Article
The aims of the present study were to measure the satiety neuropeptide cholecystokinin (CCK) in humans at terrestrial high altitude to investigate its possible role in the pathophysiology of anorexia, cachexia, and acute mountain sickness (AMS). Nineteen male mountaineers aged 38 +/- 12 years participated in a 20 +/- 5 day trek to Mt. Kanchenjunga basecamp (BC) located at 5,100 m, where they remained for 7 +/- 5 days. Subjects were examined at rest and during a maximal exercise test at sea-level before/after the expedition (SL1/SL2) and during the BC sojourn. There was a mild increase in Lake Louise AMS score from 1.1 +/- 1.2 points at SL1 to 2.3 +/- 2.3 points by the end of the first day at BC (P < 0.05). A marked increase in resting plasma CCK was observed on the morning of the second day at BC relative to sea-level control values (62.9 +/- 42.2 pmol/L(-1) vs. SL1: 4.3 +/- 8.3 pmol/L(-1), P < 0.05 vs. SL2: 26.5 +/- 25.2 pmol/L(-1), P < 0.05). Maximal exercise increased CCK by 78.5 +/- 24.8 pmol/L(-1), (P < 0.05 vs. resting value) during the SL1 test and increased the plasma concentration of non-esterified fatty acids and glycerol at BC (P < 0.05 vs. SL1/SL2). The CCK response was not different in five subjects who presented with anorexia on Day 2 compared with those with a normal appetite. While there was no relationship between the increase in CCK and AMS score at BC, a more pronounced increase in resting CCK was observed in subjects with AMS (> or =3 points at the end of Day 1 at BC) compared with those without (+98.9 +/- 1.4 pmol/L(-1) vs. +67.6 +/- 37.2 pmol/L(-1), P < 0.05). Caloric intake remained remarkably low during the stay at BC (8.9 +/- 1.4 MJ.d(-1)) despite a progressive decrease in total body mass (-4.5 +/- 2.1 kg after 31 +/- 13 h at BC, P < 0.05 vs. SL1/SL2), which appeared to be due to a selective loss of torso adipose tissue. These findings suggest that the satiogenic effects of CCK may have contributed to the observed caloric deficit and subsequent cachexia at high altitude despite adequate availability of palatable foods. The metabolic implications of elevated CCK in AMS remain to be elucidated.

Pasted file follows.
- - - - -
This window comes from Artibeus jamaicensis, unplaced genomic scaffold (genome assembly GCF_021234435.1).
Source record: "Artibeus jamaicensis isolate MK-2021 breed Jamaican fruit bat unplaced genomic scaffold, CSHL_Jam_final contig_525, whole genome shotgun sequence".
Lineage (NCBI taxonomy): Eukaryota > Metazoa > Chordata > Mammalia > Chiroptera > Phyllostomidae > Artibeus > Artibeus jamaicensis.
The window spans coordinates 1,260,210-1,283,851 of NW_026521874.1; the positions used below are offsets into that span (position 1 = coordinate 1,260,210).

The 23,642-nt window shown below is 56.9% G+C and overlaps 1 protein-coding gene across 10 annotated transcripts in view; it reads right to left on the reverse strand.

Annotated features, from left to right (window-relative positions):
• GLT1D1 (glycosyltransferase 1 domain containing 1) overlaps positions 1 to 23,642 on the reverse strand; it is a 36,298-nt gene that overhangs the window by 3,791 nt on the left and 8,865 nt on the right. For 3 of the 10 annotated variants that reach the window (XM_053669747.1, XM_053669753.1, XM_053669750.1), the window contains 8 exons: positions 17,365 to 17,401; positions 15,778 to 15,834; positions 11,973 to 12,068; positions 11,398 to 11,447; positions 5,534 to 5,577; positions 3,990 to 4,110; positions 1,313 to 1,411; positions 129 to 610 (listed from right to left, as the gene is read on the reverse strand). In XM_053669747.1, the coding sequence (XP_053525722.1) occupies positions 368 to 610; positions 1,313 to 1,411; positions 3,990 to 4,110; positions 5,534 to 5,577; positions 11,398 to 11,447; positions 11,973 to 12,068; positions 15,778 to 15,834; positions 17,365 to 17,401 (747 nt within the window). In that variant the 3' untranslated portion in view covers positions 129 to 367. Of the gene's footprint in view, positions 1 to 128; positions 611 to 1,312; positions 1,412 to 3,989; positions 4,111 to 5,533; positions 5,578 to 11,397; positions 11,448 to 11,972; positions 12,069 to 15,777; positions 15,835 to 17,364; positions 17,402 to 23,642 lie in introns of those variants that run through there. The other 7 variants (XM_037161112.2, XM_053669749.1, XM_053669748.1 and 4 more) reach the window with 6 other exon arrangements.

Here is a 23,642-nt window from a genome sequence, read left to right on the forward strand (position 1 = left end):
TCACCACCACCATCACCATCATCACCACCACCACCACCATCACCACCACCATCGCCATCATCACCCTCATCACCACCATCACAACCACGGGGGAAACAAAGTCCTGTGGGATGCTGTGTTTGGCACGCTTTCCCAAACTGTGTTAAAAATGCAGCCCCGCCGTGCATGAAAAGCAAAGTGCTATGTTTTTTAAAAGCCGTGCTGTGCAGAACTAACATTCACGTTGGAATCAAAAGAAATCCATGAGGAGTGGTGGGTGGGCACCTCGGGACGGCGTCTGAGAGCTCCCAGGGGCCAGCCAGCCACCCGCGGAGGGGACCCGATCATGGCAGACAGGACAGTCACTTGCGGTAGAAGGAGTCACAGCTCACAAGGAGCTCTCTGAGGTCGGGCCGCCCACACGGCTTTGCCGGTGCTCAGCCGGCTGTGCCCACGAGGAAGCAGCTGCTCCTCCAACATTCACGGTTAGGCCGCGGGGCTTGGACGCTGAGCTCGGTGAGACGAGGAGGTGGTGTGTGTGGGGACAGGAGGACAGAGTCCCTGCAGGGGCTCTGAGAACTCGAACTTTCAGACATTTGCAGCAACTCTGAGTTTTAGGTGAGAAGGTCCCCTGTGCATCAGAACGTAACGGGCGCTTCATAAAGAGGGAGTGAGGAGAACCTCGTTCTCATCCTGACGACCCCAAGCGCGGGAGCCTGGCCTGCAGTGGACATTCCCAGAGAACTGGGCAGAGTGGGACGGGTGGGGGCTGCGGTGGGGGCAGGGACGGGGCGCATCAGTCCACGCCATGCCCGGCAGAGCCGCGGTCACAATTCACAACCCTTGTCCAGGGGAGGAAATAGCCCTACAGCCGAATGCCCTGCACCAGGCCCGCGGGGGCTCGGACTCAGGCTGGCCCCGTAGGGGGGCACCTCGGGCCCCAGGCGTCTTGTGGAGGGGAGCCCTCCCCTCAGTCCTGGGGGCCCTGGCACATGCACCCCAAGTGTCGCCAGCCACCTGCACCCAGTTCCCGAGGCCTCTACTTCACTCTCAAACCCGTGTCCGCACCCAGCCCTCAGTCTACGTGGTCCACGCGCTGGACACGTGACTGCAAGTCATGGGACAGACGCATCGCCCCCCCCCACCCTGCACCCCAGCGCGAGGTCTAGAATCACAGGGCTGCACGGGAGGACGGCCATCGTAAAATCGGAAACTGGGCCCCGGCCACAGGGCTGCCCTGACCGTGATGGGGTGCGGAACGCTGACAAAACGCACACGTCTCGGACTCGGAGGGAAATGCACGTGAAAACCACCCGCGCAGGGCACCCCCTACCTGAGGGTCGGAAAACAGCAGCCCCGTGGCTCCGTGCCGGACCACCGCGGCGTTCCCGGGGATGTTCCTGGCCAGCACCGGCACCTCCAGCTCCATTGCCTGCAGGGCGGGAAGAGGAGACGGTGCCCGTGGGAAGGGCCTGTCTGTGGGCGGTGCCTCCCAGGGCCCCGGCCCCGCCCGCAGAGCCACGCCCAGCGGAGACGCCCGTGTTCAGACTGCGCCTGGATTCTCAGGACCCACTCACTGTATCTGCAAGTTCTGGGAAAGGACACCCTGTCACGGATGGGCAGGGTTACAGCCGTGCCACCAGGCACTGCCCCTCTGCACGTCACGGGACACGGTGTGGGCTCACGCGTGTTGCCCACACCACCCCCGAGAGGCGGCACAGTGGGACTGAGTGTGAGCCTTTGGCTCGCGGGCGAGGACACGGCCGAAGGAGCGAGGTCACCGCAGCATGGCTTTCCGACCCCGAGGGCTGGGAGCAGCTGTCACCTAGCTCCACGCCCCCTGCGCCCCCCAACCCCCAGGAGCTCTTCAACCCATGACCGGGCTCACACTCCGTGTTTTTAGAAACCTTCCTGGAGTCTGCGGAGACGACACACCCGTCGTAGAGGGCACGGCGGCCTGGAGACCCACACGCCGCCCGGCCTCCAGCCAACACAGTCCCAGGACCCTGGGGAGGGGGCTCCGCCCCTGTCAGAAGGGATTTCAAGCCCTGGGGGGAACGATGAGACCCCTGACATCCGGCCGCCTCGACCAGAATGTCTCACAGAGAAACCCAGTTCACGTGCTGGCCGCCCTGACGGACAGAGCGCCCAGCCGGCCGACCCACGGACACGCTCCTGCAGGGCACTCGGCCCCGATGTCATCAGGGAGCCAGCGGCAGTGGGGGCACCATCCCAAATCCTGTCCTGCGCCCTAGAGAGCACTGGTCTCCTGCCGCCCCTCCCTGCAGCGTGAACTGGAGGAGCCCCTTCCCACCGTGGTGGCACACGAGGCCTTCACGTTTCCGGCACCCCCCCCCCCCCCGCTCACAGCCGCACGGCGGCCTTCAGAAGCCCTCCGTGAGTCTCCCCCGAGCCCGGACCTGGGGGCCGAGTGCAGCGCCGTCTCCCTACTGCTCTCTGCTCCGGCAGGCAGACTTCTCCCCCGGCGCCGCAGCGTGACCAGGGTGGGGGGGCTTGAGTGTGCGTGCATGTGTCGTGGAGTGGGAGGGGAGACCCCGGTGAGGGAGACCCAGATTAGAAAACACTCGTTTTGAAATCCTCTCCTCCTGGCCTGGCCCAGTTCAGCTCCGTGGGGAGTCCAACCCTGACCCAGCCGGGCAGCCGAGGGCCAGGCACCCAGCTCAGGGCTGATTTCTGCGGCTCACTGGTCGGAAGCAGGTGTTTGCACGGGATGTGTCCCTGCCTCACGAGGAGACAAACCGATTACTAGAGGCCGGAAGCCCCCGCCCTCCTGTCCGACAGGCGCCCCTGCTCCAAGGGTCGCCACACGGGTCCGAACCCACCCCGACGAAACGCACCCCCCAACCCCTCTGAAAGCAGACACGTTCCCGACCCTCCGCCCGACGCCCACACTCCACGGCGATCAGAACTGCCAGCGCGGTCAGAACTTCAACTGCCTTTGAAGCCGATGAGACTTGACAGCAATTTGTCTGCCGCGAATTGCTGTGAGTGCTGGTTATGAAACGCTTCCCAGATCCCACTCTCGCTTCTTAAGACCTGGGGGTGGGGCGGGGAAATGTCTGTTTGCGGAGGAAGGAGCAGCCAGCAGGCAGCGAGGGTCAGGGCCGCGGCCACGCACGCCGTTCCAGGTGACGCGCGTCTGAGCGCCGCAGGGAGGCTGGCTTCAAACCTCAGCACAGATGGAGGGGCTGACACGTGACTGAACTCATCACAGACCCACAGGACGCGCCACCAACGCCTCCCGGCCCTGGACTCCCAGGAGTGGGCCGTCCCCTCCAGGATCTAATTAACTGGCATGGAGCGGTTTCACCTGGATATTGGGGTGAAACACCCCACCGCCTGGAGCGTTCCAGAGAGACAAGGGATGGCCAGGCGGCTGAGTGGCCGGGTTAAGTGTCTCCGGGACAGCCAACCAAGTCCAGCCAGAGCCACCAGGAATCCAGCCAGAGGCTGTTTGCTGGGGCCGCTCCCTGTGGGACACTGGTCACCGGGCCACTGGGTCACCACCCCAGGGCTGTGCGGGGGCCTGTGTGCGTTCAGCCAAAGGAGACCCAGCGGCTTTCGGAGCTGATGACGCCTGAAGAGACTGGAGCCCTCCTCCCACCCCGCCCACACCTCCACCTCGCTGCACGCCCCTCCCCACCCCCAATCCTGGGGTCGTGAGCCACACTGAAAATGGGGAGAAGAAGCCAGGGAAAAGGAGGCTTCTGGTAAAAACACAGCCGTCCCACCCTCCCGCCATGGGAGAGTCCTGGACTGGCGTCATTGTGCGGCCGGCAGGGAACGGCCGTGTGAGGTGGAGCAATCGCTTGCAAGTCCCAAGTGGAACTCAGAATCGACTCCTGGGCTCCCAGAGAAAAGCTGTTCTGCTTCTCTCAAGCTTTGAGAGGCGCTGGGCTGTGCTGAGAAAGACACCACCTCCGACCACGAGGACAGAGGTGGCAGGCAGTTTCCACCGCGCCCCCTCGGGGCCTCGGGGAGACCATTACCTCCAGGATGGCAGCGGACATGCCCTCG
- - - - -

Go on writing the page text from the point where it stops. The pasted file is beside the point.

Article
Many studies have shown that subjects lose significant amounts of body mass, fat mass as well as fat-free mass, during a climb to and/or a stay at high altitude. Altitude-induced weight loss is mainly caused by malnutrition due to hypoxia-related satiety, independent of acute mountain sickness.